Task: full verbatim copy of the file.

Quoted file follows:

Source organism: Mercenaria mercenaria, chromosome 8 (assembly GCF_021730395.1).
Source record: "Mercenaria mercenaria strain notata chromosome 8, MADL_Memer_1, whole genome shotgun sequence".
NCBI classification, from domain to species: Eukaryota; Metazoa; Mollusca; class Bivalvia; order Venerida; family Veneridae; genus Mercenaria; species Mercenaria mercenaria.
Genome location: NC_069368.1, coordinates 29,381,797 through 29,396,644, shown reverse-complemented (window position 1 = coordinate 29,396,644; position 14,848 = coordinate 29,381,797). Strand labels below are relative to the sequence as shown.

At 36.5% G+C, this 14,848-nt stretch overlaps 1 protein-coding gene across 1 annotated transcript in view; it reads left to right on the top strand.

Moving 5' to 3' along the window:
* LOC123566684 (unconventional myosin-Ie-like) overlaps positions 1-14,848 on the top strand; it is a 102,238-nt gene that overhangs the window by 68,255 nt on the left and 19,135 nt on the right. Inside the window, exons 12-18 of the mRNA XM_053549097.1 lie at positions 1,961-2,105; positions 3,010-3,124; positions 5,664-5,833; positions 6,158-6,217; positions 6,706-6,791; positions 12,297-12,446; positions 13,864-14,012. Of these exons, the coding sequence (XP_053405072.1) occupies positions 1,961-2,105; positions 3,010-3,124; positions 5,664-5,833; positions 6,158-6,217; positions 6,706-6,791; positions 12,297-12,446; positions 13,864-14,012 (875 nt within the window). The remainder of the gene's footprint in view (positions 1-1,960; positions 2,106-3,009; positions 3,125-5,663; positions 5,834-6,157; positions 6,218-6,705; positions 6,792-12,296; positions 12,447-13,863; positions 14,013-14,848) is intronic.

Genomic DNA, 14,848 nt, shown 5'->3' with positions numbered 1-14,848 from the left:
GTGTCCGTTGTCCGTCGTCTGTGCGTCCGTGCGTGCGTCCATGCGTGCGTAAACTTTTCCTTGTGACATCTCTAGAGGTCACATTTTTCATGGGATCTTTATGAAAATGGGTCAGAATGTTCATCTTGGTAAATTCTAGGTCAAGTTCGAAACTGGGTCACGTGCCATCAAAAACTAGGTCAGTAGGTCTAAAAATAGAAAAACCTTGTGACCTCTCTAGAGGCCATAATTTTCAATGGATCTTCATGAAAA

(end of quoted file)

Source organism: Mercenaria mercenaria, chromosome 8 (assembly GCF_021730395.1).
Source record: "Mercenaria mercenaria strain notata chromosome 8, MADL_Memer_1, whole genome shotgun sequence".
NCBI classification, from domain to species: Eukaryota; Metazoa; Mollusca; class Bivalvia; order Venerida; family Veneridae; genus Mercenaria; species Mercenaria mercenaria.
Genome location: NC_069368.1, coordinates 29,381,797 through 29,396,644, shown reverse-complemented (window position 1 = coordinate 29,396,644; position 14,848 = coordinate 29,381,797). Strand labels below are relative to the sequence as shown.

At 36.5% G+C, this 14,848-nt stretch overlaps 1 protein-coding gene across 1 annotated transcript in view; it reads left to right on the top strand.

Moving 5' to 3' along the window:
* LOC123566684 (unconventional myosin-Ie-like) overlaps positions 1-14,848 on the top strand; it is a 102,238-nt gene that overhangs the window by 68,255 nt on the left and 19,135 nt on the right. Inside the window, exons 12-18 of the mRNA XM_053549097.1 lie at positions 1,961-2,105; positions 3,010-3,124; positions 5,664-5,833; positions 6,158-6,217; positions 6,706-6,791; positions 12,297-12,446; positions 13,864-14,012. Of these exons, the coding sequence (XP_053405072.1) occupies positions 1,961-2,105; positions 3,010-3,124; positions 5,664-5,833; positions 6,158-6,217; positions 6,706-6,791; positions 12,297-12,446; positions 13,864-14,012 (875 nt within the window). The remainder of the gene's footprint in view (positions 1-1,960; positions 2,106-3,009; positions 3,125-5,663; positions 5,834-6,157; positions 6,218-6,705; positions 6,792-12,296; positions 12,447-13,863; positions 14,013-14,848) is intronic.

Genomic DNA, 14,848 nt, shown 5'->3' with positions numbered 1-14,848 from the left:
GTGTCCGTTGTCCGTCGTCTGTGCGTCCGTGCGTGCGTCCATGCGTGCGTAAACTTTTCCTTGTGACATCTCTAGAGGTCACATTTTTCATGGGATCTTTATGAAAATGGGTCAGAATGTTCATCTTGGTAAATTCTAGGTCAAGTTCGAAACTGGGTCACGTGCCATCAAAAACTAGGTCAGTAGGTCTAAAAATAGAAAAACCTTGTGACCTCTCTAGAGGCCATAATTTTCAATGGATCTTCATGAAAA